The female characters of Broadway musicals are often confined to gender binary, heteronormative boxes; in other words, they identify as female, biologically and otherwise, conform to the standards that society traditionally expects for women to meet, and are also straight. Leading ladies on Broadway also, more often than not, do not possess rock voices that break the classical soprano mold. However, the role of Yitzhak (although not a biologically “female” character) redefines what it means to be “female” on Broadway and otherwise, undoubtedly breaking those boxes and scattering the pieces, and (as Lena Hall showed me with her impeccable, astonishing vocal capabilities) forces Broadway to make room for a different type of leading voice, one that I absolutely love. I also believe that Yitzhak has the potential to help change both the mentality that is often used to think about casting roles in the theatrical world. Although Yitzhak is a character that is born biologically male, the role is always played by a woman, with each woman playing the character putting their own individual spin on what discovering true gender identity means to them. This shows that casting does not (and should not) need to be “biologically accurate” in terms of gender, and ironically and significantly enhances the message of Hedwig and the Angry Inch. Yitzhak proves that one’s true gender identity should not continue to be defined by the biological parts that one is assigned at birth, but rather should be chosen for oneself. The role’s impact upon the theatrical community is very clear, especially since Fun Home, the first ever Broadway musical with a “masculinely” dressed-and-identifying, lesbian protagonist, is now the Tony-Award winner for Best Musical, and its modern-day relevance is also very clear (ex: Caitlyn Jenner’s courageous decision to transition).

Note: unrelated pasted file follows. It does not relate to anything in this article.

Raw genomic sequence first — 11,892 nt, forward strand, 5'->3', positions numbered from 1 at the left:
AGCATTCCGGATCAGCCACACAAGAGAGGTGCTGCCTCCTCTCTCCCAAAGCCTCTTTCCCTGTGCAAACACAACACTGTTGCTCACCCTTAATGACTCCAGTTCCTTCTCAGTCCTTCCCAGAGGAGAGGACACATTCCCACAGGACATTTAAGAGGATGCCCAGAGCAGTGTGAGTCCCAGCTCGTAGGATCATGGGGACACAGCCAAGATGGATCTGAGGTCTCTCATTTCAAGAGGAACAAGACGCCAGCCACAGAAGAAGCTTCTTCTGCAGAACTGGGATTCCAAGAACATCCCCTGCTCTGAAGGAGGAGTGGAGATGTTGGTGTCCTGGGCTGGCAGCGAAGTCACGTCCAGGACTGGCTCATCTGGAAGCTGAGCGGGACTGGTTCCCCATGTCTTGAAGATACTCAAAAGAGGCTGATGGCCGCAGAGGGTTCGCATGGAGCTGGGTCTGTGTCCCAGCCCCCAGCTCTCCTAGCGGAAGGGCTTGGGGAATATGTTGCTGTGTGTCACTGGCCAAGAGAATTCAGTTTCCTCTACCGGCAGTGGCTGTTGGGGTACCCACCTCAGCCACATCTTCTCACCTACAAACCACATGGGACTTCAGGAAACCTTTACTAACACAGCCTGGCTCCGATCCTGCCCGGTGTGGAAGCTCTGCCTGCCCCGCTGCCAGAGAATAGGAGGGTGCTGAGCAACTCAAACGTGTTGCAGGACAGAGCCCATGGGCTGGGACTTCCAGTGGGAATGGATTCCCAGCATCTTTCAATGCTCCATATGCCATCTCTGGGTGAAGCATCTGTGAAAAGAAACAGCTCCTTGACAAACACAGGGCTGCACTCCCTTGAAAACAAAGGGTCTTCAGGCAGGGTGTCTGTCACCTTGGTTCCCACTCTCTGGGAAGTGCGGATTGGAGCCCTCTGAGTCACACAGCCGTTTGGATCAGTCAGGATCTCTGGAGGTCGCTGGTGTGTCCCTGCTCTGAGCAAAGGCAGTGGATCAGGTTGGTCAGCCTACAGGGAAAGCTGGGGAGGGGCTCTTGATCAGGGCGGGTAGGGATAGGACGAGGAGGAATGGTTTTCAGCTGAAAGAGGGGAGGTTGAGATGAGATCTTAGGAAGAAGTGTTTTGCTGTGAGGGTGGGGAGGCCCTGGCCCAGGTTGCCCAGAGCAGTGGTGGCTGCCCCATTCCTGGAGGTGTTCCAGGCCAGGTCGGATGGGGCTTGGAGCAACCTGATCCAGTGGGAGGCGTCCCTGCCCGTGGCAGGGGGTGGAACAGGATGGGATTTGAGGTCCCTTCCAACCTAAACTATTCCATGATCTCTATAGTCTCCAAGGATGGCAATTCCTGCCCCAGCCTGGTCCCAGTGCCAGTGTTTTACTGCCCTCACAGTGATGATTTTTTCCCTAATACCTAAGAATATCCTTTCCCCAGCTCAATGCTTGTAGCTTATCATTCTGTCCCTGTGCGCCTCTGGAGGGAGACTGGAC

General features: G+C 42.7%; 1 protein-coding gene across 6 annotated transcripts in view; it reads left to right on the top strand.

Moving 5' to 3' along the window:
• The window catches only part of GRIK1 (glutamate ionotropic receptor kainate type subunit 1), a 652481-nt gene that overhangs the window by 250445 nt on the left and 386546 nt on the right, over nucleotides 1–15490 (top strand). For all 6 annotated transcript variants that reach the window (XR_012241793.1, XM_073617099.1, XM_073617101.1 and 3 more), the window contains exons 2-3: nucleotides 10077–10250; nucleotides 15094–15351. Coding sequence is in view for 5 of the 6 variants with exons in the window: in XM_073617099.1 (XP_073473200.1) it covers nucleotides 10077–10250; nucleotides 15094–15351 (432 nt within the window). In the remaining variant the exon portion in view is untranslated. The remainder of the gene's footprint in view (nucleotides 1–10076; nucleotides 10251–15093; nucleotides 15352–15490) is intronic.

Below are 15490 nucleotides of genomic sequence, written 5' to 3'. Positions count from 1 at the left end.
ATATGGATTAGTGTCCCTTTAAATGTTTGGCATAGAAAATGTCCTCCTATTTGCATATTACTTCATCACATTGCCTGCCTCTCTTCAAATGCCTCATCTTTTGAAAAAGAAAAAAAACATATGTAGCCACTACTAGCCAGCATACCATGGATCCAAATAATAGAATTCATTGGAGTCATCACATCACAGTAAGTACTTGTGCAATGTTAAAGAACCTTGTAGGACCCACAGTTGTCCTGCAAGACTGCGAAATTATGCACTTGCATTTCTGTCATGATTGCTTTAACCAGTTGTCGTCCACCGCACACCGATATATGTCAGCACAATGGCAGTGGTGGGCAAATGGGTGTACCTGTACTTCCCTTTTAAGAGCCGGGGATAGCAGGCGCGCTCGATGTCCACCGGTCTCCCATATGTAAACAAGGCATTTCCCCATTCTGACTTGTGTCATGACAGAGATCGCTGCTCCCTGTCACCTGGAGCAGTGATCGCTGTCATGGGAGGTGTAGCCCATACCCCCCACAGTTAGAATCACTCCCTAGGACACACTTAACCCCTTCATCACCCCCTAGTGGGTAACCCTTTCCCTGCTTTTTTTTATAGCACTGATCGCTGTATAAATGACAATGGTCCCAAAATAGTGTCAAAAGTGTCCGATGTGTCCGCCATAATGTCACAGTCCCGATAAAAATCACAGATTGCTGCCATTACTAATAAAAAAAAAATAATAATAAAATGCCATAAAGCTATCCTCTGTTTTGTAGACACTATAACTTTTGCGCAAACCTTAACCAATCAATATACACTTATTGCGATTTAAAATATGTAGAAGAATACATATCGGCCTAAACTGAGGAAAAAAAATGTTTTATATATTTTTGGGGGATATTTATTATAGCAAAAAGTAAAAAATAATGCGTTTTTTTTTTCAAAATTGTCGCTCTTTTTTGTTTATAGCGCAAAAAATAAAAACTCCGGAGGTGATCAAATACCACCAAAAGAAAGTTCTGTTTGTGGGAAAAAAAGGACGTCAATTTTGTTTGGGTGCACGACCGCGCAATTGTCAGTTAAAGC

The great Laurence Olivier once said, “I don’t know what is better than the work of an actor—to teach the human heart the knowledge of itself.” If this is true, then Yitzhak and the actresses who play this groundbreaking role are some of the best teachers ever to grace the stage, for they teach us all that what the human heart wants is the ability to pursue, well, what it wants, regardless of society’s expectations.